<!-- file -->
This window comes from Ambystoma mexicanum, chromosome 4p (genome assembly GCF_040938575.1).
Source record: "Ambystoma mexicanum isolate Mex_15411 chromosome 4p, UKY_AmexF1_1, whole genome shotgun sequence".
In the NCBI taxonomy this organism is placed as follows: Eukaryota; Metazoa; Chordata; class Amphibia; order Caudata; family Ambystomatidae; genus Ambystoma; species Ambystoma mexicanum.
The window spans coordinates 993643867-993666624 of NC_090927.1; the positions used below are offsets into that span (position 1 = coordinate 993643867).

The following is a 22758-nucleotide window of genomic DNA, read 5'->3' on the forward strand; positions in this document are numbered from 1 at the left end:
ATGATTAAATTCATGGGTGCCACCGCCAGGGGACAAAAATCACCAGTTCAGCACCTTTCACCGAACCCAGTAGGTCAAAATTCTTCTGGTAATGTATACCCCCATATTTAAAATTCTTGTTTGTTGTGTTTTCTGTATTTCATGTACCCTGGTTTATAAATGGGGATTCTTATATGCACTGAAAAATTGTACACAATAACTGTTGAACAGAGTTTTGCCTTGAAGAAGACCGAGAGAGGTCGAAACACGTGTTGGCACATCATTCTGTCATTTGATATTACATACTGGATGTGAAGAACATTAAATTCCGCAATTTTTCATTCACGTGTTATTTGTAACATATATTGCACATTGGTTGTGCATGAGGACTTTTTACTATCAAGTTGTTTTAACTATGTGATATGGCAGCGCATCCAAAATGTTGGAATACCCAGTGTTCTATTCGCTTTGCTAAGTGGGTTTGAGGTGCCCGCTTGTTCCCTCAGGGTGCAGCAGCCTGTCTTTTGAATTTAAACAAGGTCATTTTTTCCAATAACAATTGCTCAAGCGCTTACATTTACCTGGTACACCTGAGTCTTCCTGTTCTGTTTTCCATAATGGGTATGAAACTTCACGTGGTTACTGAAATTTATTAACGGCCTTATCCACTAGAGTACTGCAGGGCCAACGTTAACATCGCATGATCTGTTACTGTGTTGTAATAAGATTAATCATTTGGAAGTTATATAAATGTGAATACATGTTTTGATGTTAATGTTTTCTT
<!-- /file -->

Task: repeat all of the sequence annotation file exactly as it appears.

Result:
This window comes from Ambystoma mexicanum, chromosome 4p (genome assembly GCF_040938575.1).
Source record: "Ambystoma mexicanum isolate Mex_15411 chromosome 4p, UKY_AmexF1_1, whole genome shotgun sequence".
In the NCBI taxonomy this organism is placed as follows: Eukaryota; Metazoa; Chordata; class Amphibia; order Caudata; family Ambystomatidae; genus Ambystoma; species Ambystoma mexicanum.
The window spans coordinates 993643867-993666624 of NC_090927.1; the positions used below are offsets into that span (position 1 = coordinate 993643867).

The following is a 22758-nucleotide window of genomic DNA, read 5'->3' on the forward strand; positions in this document are numbered from 1 at the left end:
ATGATTAAATTCATGGGTGCCACCGCCAGGGGACAAAAATCACCAGTTCAGCACCTTTCACCGAACCCAGTAGGTCAAAATTCTTCTGGTAATGTATACCCCCATATTTAAAATTCTTGTTTGTTGTGTTTTCTGTATTTCATGTACCCTGGTTTATAAATGGGGATTCTTATATGCACTGAAAAATTGTACACAATAACTGTTGAACAGAGTTTTGCCTTGAAGAAGACCGAGAGAGGTCGAAACACGTGTTGGCACATCATTCTGTCATTTGATATTACATACTGGATGTGAAGAACATTAAATTCCGCAATTTTTCATTCACGTGTTATTTGTAACATATATTGCACATTGGTTGTGCATGAGGACTTTTTACTATCAAGTTGTTTTAACTATGTGATATGGCAGCGCATCCAAAATGTTGGAATACCCAGTGTTCTATTCGCTTTGCTAAGTGGGTTTGAGGTGCCCGCTTGTTCCCTCAGGGTGCAGCAGCCTGTCTTTTGAATTTAAACAAGGTCATTTTTTCCAATAACAATTGCTCAAGCGCTTACATTTACCTGGTACACCTGAGTCTTCCTGTTCTGTTTTCCATAATGGGTATGAAACTTCACGTGGTTACTGAAATTTATTAACGGCCTTATCCACTAGAGTACTGCAGGGCCAACGTTAACATCGCATGATCTGTTACTGTGTTGTAATAAGATTAATCATTTGGAAGTTATATAAATGTGAATACATGTTTTGATGTTAATGTTTTCTT